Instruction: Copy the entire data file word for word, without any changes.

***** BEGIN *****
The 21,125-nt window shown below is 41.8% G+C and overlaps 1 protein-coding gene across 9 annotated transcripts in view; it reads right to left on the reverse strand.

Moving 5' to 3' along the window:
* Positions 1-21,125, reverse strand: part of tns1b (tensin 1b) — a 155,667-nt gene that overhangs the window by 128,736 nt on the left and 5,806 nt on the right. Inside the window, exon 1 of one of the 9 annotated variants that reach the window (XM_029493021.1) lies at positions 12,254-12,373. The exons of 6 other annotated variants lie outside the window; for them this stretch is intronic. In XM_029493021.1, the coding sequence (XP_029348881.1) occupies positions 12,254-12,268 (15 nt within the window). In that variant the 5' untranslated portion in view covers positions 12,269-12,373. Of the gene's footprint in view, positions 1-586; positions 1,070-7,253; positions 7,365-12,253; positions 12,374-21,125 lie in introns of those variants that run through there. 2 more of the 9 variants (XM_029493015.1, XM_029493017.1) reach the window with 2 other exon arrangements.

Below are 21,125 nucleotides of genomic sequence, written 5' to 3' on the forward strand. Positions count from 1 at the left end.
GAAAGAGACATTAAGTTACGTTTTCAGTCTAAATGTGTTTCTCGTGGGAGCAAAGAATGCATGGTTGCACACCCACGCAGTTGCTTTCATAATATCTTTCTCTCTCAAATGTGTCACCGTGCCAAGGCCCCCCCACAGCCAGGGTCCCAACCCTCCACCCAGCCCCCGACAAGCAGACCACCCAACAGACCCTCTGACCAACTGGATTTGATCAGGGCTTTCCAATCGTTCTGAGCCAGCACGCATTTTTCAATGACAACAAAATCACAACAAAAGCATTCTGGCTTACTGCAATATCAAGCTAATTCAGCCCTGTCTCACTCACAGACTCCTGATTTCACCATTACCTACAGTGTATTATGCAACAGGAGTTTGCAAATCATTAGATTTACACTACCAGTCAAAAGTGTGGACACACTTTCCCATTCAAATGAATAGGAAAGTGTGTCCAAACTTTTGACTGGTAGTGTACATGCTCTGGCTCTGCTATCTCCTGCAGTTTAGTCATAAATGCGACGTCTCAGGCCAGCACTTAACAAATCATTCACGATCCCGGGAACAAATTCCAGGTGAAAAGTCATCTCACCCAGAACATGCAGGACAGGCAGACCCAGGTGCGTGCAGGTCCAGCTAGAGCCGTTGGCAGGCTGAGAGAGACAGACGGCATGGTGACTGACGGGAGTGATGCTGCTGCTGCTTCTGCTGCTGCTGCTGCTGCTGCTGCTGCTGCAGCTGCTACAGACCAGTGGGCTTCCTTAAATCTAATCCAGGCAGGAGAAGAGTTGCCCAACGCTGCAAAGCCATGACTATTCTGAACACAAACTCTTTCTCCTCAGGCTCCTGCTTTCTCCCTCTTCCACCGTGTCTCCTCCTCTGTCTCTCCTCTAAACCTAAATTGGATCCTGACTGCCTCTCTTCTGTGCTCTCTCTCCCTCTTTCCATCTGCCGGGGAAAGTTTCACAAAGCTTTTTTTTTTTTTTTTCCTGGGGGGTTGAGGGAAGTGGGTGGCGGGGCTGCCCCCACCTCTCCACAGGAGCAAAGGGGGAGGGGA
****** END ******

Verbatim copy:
The 21,125-nt window shown below is 41.8% G+C and overlaps 1 protein-coding gene across 9 annotated transcripts in view; it reads right to left on the reverse strand.

Moving 5' to 3' along the window:
* Positions 1-21,125, reverse strand: part of tns1b (tensin 1b) — a 155,667-nt gene that overhangs the window by 128,736 nt on the left and 5,806 nt on the right. Inside the window, exon 1 of one of the 9 annotated variants that reach the window (XM_029493021.1) lies at positions 12,254-12,373. The exons of 6 other annotated variants lie outside the window; for them this stretch is intronic. In XM_029493021.1, the coding sequence (XP_029348881.1) occupies positions 12,254-12,268 (15 nt within the window). In that variant the 5' untranslated portion in view covers positions 12,269-12,373. Of the gene's footprint in view, positions 1-586; positions 1,070-7,253; positions 7,365-12,253; positions 12,374-21,125 lie in introns of those variants that run through there. 2 more of the 9 variants (XM_029493015.1, XM_029493017.1) reach the window with 2 other exon arrangements.

Below are 21,125 nucleotides of genomic sequence, written 5' to 3' on the forward strand. Positions count from 1 at the left end.
GAAAGAGACATTAAGTTACGTTTTCAGTCTAAATGTGTTTCTCGTGGGAGCAAAGAATGCATGGTTGCACACCCACGCAGTTGCTTTCATAATATCTTTCTCTCTCAAATGTGTCACCGTGCCAAGGCCCCCCCACAGCCAGGGTCCCAACCCTCCACCCAGCCCCCGACAAGCAGACCACCCAACAGACCCTCTGACCAACTGGATTTGATCAGGGCTTTCCAATCGTTCTGAGCCAGCACGCATTTTTCAATGACAACAAAATCACAACAAAAGCATTCTGGCTTACTGCAATATCAAGCTAATTCAGCCCTGTCTCACTCACAGACTCCTGATTTCACCATTACCTACAGTGTATTATGCAACAGGAGTTTGCAAATCATTAGATTTACACTACCAGTCAAAAGTGTGGACACACTTTCCCATTCAAATGAATAGGAAAGTGTGTCCAAACTTTTGACTGGTAGTGTACATGCTCTGGCTCTGCTATCTCCTGCAGTTTAGTCATAAATGCGACGTCTCAGGCCAGCACTTAACAAATCATTCACGATCCCGGGAACAAATTCCAGGTGAAAAGTCATCTCACCCAGAACATGCAGGACAGGCAGACCCAGGTGCGTGCAGGTCCAGCTAGAGCCGTTGGCAGGCTGAGAGAGACAGACGGCATGGTGACTGACGGGAGTGATGCTGCTGCTGCTTCTGCTGCTGCTGCTGCTGCTGCTGCTGCTGCAGCTGCTACAGACCAGTGGGCTTCCTTAAATCTAATCCAGGCAGGAGAAGAGTTGCCCAACGCTGCAAAGCCATGACTATTCTGAACACAAACTCTTTCTCCTCAGGCTCCTGCTTTCTCCCTCTTCCACCGTGTCTCCTCCTCTGTCTCTCCTCTAAACCTAAATTGGATCCTGACTGCCTCTCTTCTGTGCTCTCTCTCCCTCTTTCCATCTGCCGGGGAAAGTTTCACAAAGCTTTTTTTTTTTTTTTTCCTGGGGGGTTGAGGGAAGTGGGTGGCGGGGCTGCCCCCACCTCTCCACAGGAGCAAAGGGGGAGGGGA